Further, there is no real entry barrier to setting up a retail operation, since it doesn't cost so much, and funding is easily available - there are a whole lot of investors who also want to ride the retail boom. That makes it all the more important to go back to marketing 101 and think about what makes for customer loyalty, and for customer pull.

TODAY, retail strategy is described in terms of format, location, type of real estate, merchandise mix and a number called sales per square foot that is assumed to be determined almost entirely by location and format and category of goods retailed. So it isn't unusual to see business plans showing that with huge square footage stores, the sales will automatically be huge too. That isn't the case unless the proposition is compelling enough to pull in people from far and near. Locating something in a crowded and rich catchment area does not mean that sales per square foot will happen. When people tell me that being located in the right mall is the key to success because footfalls are the "why buy me", I wonder if that is a robust business model at all.

Retail strategy needs to be described more explicitly in terms of its front end or market strategy - who is this meant for (and not meant for), what does it offer in terms of consumer proposition (not product list but benefit arena, both functional and emotional benefits) and in terms of price-performance point, why should anyone buy from it and not from somewhere else? Therefore, what kind of brand personality should it have? What kind of relationship with the customer? Trusted friend? Style guru? Role model? Once the front end has been described, then the product design needs to be done to walk the talk - what store size design? What ambience? What customer experience? What merchandise overall strategy, and what mix?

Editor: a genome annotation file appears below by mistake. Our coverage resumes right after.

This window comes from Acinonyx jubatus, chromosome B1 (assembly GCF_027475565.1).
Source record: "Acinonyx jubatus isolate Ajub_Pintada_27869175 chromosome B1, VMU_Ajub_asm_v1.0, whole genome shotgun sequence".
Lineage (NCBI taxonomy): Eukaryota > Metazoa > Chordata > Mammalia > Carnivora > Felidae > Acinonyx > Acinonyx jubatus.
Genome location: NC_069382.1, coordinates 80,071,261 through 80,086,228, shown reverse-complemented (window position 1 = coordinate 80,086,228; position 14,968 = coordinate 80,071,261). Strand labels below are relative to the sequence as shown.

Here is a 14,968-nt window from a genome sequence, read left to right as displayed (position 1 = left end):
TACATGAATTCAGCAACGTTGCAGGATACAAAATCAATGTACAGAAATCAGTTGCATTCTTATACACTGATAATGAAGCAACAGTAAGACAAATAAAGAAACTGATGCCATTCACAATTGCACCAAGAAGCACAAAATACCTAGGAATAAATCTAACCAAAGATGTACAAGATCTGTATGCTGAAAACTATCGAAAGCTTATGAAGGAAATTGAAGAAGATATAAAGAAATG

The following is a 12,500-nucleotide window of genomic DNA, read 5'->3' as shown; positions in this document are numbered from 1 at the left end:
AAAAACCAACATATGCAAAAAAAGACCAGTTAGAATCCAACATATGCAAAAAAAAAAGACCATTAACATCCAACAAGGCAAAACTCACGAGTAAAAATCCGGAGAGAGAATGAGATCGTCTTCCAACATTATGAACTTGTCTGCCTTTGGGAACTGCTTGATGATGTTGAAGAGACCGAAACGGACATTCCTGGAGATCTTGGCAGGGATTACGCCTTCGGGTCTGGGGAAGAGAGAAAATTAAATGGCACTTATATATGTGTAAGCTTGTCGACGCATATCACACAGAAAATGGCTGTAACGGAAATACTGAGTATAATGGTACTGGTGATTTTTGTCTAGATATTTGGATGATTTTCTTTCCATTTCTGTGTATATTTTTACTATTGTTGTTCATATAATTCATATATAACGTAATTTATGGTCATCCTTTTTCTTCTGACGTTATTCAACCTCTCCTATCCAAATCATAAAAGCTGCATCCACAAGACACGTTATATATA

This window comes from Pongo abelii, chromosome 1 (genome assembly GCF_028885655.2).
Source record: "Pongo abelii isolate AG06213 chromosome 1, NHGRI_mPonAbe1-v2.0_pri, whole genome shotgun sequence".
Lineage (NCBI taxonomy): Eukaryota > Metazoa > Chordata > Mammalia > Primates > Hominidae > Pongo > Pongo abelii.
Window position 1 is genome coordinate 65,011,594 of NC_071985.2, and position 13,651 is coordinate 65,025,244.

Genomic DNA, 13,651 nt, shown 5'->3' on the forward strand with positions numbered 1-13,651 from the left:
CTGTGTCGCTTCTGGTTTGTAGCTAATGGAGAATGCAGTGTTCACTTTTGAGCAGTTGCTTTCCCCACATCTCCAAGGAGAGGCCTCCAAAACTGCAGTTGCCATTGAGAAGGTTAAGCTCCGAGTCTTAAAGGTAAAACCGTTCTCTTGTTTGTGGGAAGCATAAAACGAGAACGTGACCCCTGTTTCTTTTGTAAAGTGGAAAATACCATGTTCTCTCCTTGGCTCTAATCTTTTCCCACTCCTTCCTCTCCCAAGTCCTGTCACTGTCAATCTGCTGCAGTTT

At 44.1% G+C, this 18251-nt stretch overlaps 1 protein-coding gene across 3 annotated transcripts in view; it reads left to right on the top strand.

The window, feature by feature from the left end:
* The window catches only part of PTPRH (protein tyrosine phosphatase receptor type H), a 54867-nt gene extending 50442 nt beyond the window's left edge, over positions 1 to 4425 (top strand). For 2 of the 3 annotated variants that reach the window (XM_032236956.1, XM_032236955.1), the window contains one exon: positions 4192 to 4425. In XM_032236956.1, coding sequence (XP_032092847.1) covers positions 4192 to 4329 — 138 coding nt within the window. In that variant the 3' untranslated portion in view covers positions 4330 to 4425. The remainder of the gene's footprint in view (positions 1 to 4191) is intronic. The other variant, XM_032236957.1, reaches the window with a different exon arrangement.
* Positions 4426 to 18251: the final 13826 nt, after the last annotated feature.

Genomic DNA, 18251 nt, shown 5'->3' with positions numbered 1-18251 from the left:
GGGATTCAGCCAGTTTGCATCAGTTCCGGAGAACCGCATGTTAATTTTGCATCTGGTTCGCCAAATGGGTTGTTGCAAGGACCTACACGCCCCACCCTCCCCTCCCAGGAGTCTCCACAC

The business design to support the market strategy and the product design needs to be done next. The product design, out on a limb by itself, cannot be given either the title or the stature, as it is today, of strategy.

The larger retailing community (and I include all their investors in this too) is very clued into international retail and what we can learn from there. It always strikes me that in addition to importing the formats, it would make sense to import the strategy and brand disciplines that international retailers have. If American Eagle, Gap, Old Navy, Abercrombie & Fitch were all people, we would know exactly what kind of people they were; and we would know who amongst our friends would not be likely to shop there and who would love to be there, and we would know if they were all invited to a party, who would make what kind of conversation with each other.

Of course, it could be argued that he who has real estate and he who has lots of money would be king. So why bother with all this customer stuff? Creative stores, well stocked stores, malls with footfalls, mammoth size - isn't that the name of the game? Not as competition increases. The day of reckoning may be five years down the road, but the dot com experience tells us that it definitely comes one day. And only the likes of Amazon and e-Bay designed with the customer religion survive!